Since 1980, more than 88,000 cyclists have taken to Massachusetts’ roads for the Pan-Mass Challenge (PMC) to raise funds for cancer research and patient care at Dana-Farber. Among the riders are many patients, their family members, and their doctors. Christopher Sweeney, MBBS, medical oncologist in Dana-Farber’s Lank Center for Genitourinary Oncology, is one of them. We recently spoke with Dr. Sweeney about what motivates him to ride.
Why did you start riding the PMC?
In addition to treating patients with genitourinary cancers, particularly prostate and testicular cancer, I do clinical and translational research, with a focus on trying to find out why some patients relapse after treatment and others don’t. I receive funding from the National Institutes of Health and other government sources, but most of the funding that allows my research to really move forward comes from philanthropic support, like the PMC.
I was introduced to Team Shawmut [a team of 24 employees and supporters of Shawmut Design and Construction who have ridden since 2008] by a patient of mine who rides with the team. Several years ago, he suggested they direct the money they raise toward my research program. I also gave a speech before the 2013 ride, and this inspired me to get involved. Last year was my first ride. I’d never even owned a road bike before, but I rode with them for 192 miles over the course of two days. Mostly they rode ahead of me and I caught up, but I had a great time!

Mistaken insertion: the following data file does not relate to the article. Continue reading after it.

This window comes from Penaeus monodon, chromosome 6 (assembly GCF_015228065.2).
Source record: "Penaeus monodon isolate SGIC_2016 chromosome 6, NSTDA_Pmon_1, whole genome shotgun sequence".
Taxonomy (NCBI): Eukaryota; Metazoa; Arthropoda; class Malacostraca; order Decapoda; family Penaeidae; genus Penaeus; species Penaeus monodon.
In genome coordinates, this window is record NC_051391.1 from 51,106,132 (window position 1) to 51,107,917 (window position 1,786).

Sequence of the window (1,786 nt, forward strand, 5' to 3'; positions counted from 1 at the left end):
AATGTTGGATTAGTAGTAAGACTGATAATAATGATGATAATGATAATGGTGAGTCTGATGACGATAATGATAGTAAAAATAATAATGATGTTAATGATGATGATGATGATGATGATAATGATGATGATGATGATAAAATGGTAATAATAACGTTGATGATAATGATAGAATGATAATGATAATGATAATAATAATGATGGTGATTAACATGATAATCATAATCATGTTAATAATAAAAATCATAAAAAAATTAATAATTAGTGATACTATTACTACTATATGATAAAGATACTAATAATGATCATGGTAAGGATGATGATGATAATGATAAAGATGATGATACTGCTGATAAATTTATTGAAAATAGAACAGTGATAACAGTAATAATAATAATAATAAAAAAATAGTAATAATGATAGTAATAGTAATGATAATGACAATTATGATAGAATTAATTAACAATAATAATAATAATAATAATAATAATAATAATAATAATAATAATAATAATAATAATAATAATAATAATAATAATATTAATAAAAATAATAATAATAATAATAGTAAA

How does your PMC participation relate to your research at Dana-Farber?
The money we’ve raised through Team Shawmut has enabled my research team to collect testicular cancer tumor samples and analyze them with DFCI researchers, working in collaboration with the Broad Institute of Harvard and MIT to better understand which patients are likely to have recurrences. We’re hoping to identify these patients before they relapse so we can give them less intense, more effective treatment. This project is a huge team effort; we have medical oncologists and research fellows helping collect and annotate the specimens, pathologists to process the specimens, and a research team to analyze the samples. In the next few months we’ll have the first data set looking at the genes in testicular cancer patients who have been cured against those who have not.
Money raised through the PMC has also helped advance research related to my study showing that, for metastatic prostate cancer patients, chemotherapy plus hormonal therapy was more effective than hormonal therapy followed by chemotherapy. This study has changed the way we treat prostate cancer throughout the world, and additional studies analyzing why the combination is so effective would not be possible without philanthropic dollars.
What’s your favorite thing about the PMC?
Team Shawmut is a delightful group of people, including five patients of mine, and riding in the pace line with them is a great feeling. The camaraderie of the team is fantastic.
Participating in the ride has also helped me stay fit. I always talk to patients about the importance of exercise and wellness as part of their cancer care management, and now I’m practicing what I preach.